Freedom comes at a cost, and until Germany accepts that freedom must include tolerating the truly offensive, those states that have no regard for freedom will always brush away European criticism by pointing at our hypocrisy. Hitler laughed at American complaints about the treatment of the Jews, pointing out the Jim Crow laws that lasted until 1965. American moral authority was undermined by American racism, just as now, in the UN when european countries complain of political repression in Iran, Syria, Turkey, wherever, we hand them a get-out.
So the argument is, should Germany remain a hypocritical nation that cannot look oppressors in the eye, along with pretty much all of Europe, or become even more hypocritical, all in the name of not offending anyone?
Well, on this one, I’m sorry, but fuck the lot of you.
I was also alerted to the same issue on facebook via a butterfly conservation page that said
Today the March of the Beekeepers, organised by Buglife and others, will advance on Parliament Square, Westminster to support a temporary ban of neonicotinoid pesticides. Could these pesticides affect butterflies and moths as well as bees?
and linked to details of a protest against neonicotinoid insecticides called March of the Beekeepers.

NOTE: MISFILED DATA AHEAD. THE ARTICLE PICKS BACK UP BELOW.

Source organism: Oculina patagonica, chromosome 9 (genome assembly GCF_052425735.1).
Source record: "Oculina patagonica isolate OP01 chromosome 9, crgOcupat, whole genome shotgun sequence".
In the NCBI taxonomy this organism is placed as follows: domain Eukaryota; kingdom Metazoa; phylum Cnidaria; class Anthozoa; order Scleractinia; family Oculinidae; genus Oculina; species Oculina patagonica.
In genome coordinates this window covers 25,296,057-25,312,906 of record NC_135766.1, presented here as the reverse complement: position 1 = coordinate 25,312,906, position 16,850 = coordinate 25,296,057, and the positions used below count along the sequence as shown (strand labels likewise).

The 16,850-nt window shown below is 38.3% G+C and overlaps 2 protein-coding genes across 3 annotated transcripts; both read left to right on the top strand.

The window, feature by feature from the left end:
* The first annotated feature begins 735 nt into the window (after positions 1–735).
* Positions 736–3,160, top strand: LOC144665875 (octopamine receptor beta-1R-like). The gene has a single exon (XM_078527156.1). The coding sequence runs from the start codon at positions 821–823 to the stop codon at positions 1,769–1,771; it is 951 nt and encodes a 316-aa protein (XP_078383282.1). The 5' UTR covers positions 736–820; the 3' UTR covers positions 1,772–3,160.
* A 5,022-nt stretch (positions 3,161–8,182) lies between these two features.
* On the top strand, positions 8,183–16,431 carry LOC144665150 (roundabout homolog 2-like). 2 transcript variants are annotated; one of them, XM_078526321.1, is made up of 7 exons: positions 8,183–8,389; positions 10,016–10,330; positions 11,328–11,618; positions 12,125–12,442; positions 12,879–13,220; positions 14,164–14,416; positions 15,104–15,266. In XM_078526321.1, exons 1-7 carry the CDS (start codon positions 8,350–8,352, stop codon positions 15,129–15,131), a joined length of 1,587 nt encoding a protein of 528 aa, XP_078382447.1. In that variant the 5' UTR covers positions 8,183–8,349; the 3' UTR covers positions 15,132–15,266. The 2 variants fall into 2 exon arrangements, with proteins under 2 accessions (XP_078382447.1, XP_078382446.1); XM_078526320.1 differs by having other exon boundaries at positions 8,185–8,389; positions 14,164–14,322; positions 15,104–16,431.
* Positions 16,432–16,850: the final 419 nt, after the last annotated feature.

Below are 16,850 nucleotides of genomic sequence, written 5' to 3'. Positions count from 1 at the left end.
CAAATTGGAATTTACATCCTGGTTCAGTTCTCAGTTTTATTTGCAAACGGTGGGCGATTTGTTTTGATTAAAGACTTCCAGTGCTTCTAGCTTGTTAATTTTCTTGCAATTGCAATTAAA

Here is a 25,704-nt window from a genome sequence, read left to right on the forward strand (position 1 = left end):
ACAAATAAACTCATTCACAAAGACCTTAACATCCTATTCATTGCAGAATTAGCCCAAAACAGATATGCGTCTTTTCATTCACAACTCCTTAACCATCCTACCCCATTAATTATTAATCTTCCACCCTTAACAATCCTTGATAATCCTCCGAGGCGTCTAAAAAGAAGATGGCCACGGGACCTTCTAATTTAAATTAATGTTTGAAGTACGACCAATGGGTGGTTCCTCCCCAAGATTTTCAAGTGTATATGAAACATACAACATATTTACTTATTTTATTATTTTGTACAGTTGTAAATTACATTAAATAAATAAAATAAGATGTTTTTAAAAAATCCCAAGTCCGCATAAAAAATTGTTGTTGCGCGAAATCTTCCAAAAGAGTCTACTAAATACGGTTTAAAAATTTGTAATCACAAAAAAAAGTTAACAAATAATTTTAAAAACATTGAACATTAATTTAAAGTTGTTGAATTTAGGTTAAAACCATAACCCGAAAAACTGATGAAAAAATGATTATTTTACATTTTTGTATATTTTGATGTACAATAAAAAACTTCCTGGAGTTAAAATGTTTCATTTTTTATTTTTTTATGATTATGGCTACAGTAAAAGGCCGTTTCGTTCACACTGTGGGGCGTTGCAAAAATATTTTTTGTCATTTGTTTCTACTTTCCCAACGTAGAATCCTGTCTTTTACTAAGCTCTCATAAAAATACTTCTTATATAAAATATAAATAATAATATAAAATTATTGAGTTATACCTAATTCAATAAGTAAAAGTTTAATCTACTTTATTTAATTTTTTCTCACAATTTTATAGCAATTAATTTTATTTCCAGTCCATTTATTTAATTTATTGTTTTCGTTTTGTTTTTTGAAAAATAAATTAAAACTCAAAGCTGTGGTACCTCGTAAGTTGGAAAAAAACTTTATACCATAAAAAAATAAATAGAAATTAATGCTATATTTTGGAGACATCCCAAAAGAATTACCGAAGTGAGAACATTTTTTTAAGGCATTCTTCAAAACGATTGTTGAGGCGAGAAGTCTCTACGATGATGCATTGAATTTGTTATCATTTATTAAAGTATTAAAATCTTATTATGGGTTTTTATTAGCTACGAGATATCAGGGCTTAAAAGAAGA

So, the claim is that neonicotinoid insecticides, having proven to be killing bees, may also be the cause of butterfly decline. Facebook messages followed in support of the march.
This seems like a good thing, right? The huge german company Bayer are manufacturing these pesticides, and there’s a ton of evidence to prove the connection between this stuff and the bees dying. Surely.
So, I decided to take a look at some of the evidence on offer, linked from the campaign. Here’s their science (a very short pdf). Now, straight away, I have little problem. They say
…independent studies showed serious sub-lethal impacts on non-target invertebrates.
which suggests to me that nobody is talking about the killing of bees, oh, except for the
BAN THE PESTICIDES THAT ARE KILLING BEES
Secondly, I have a problem with the way they casually broaden out the category to include any environmental impact, including earthworms and mammals, however interesting that is, when the issue at hand is bees. To me this looks like cherry picking, although it’s very hard to be certain because the most relevant sounding studies listed are seemingly unavailable (google-wise).